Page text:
Tribuna musical

August 22

Argerich/Barenboim/WEDO: the event of the year

The Colón concert of Thursday, August 4th, was truly memorable. It was the fifth of the Abono Azul (Blue Subscription Series) and was repeated the following day (Función Extraordinaria, non-subscription). The artists were Martha Argerich and Daniel Barenboim leading the West-Eastern Divan Orchestra (WEDO). This time the programme was long and satisfying, and all concerned were at their best. One general conclusion: Argerich and Barenboim are at the top of their profession and in their early seventies they show no decline. And the WEDO has improved greatly: it is astonishing that young people on a seasonal (not permanent) orchestra should show such maturity, both in the command of their instruments and in the integration of a common concept. There´s real talent in all of them, though of course they have the privilege of a great conductor that gives them style and unity. The concert began with a première: "Con brio" by Jörg Widmann. Barenboim had already promoted him in two chamber concerts with different programming of the Mozarteum Argentino (in the second he also played clarinet). This score for full orchestra lasts 11 minutes and although it isn´t divided into two parts it changes sharply after the first minutes, characterised by violent attacks followed by deep silences and by the mixture of musical sounds with noise as defined by Britannica: sound that interferes with other sounds that are being listened to. I wasn´t attracted so far, but later we hear recognisable melodies as well as fanfares and the mix becomes intriguing. My wife´s imaginative phrase accords with my reaction: "noises, echoes and resonances of bellicose actions in an inhospitable jungle". Barenboim led the piece with strong impact and the WEDO responded with exemplary discipline. The author made his bow and was warmly applauded. Franz Liszt´s Piano Concerto Nº1 is the most innovative and personal of Romantic concerti. In it (as in the Sonata) rhetorics are never vain; the ideas are substantial, moving and coherent. It is terribly difficult to play: Liszt did for piano technique what Paganini had done for the violin: an extraordinary expansion of the possibilities of each instrument. And his orchestration gives lovely solos for diverse players dialoguing with the piano. You need a true virtuoso that is also a great artist, and a very attentive and collaborative conductor: Sviatoslav Richter and Kyrill Kondrashin are a good reference, and so is Argerich on record with Abbado; live with Barenboim on this occasion will long be in the memories of those who were at this concert. I heard Argerich with Dutoit and the National Symphony in this concerto back in 1969; she was young and an amazing powerhouse. Forty-seven years later her incredible technique and stamina remain untouched (if I except her rushed and not altogether clean first entrance). The final minutes were as exciting as they were musical, always abetted by the best collaboration from the WEDO and Barenboim. There was a wonderful surprise: her encore wasn´t a short and easy piece from Schumann´s "Scenes from childhood" as she generally does, but an ideal performance of the best of Ravel: "Ondine", first number of "Gaspard de la Nuit". The fluidity of the playing in this devilishly intricate piece and the subtlety of her touch were an object lesson of Impressionism (as is her recording of 1974). The second part was simply the best Wagner playing heard here in a very long time. Maybe as far back as Leitner and Leinsdorf in the Sixties. Barenboim conducted at the Bayreuth Festival from 1981 to 1999, and he did the unparelleled feat of doing the ten great operas in a period of a few weeks in Berlin. Wagner is perfect for him: music of enormous technical accomplishment in which the system of Leitmotiven proves to be an astonishingly flexible array of moods and emotions. Wagner´s continuity imbricates easily with Barenboim´s rich intellect. The chosen 45 minutes are among the greatest orchestral music of the Nineteenth Century and had glorious performances: the interpretations were simply beyond reproach and the playing proved that the WEDO is strong in all departments, very minor smudges apart: the mellowness and musicality of the brass, the fine woodwind solos, the mahogany-hued strings always disciplined and intense, all made for a constant state of direct communication with the music. The "Tannhäuser" Overture (Dresden version) went swimmingly both in the solemn pilgrim melodies and in the bacchanical frenzy of the Venusberg. The most dramatically complex music came from "The Twilight of the Gods": the Dawn after the Norns´ scene is joined in the concert adaptation with the final pages of the Siegfried-Brünnhilde duet and goes straight on to the jubilant "Siegfried´s Rhine Journey". But Barenboim cunningly omitted the brilliant coda and went on as in the opera, where the atmosphere becomes gloomy as the hero approaches the Gibichung Palace, for in it looms Hagen, who will kill him in the Third Act; and this version even adds a transformed fragment from the end of the Second Act, that terrible conspiratorial Trio. It would have been better to go on without applause to "Siegfried´s Funeral Music" but that was not to be; anyway, that magnificent evokation was spine-tingling in this version. And the best possible conclusion for the programme, the Overture to "The Mastersingers of Nuremberg", to my mind the greatest ever written. The encore was complementary: the serene and sad Prelude to the Third Act of the same opera. For Buenos Aires Herald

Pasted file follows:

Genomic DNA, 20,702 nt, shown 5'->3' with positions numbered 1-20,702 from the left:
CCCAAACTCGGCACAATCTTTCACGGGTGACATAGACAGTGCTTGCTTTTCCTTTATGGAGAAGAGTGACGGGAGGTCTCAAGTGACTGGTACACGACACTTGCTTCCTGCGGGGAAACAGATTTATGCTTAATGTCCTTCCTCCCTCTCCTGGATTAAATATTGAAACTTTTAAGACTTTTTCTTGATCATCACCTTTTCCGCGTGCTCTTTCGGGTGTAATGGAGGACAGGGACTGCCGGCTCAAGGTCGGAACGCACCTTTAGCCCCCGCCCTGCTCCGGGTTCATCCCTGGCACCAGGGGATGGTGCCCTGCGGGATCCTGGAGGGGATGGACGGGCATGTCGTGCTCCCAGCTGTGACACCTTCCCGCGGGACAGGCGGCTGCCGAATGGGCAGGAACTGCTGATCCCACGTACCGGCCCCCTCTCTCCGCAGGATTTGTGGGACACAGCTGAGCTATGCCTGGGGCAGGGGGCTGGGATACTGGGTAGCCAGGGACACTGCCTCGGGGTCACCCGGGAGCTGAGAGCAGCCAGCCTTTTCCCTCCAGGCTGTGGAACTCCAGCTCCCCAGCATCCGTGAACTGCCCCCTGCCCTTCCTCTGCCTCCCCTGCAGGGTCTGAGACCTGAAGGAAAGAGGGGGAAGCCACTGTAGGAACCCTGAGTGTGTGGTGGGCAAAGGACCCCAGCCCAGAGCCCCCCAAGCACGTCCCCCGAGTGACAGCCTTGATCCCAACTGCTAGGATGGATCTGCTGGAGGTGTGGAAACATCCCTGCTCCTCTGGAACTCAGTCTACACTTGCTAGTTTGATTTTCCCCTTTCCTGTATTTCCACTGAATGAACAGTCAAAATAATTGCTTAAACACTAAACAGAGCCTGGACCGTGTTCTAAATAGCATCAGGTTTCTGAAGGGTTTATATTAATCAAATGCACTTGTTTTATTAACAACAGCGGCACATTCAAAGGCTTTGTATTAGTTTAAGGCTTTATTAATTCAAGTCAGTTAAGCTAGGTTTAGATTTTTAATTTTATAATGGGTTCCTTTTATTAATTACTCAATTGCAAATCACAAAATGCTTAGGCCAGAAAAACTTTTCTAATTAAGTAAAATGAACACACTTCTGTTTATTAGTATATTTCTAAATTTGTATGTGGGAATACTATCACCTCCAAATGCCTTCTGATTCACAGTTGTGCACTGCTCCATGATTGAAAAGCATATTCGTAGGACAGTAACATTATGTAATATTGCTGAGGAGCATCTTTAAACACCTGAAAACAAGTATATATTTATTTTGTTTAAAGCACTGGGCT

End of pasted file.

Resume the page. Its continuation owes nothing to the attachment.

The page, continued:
Richard Wagner
(1813 – 1883)

Richard Wagner (22 May 1813 - 13 February 1883) was a German composer, conductor, theatre director and essayist, primarily known for his operas (or "music dramas", as they were later called). Wagner's compositions, particularly those of his later period, are notable for their complex texture, rich harmonies and orchestration, and the elaborate use of leitmotifs: musical themes associated with individual characters, places, ideas or plot elements. Unlike most other opera composers, Wagner wrote both the music and libretto for every one of his stage works. Initially establishing his reputation as a composer of works such as The Flying Dutchman and Tannhäuser which were in the romantic traditions of Weber and Meyerbeer, Wagner transformed operatic thought through his concept of the "total work of art". This would achieve the synthesis of all the poetic, visual, musical and dramatic arts, and was announced in a series of essays between 1849 and 1852. Wagner realised this concept most fully in the first half of the monumental four-opera cycle Der Ring des Nibelungen. His Tristan und Isolde is sometimes described as marking the start of modern music. He had his own opera house built, the Bayreuth Festspielhaus, which contained many novel design features. It was here that the Ring and Parsifal received their premieres and where his most important stage works continue to be performed today in an annual festival run by his descendants.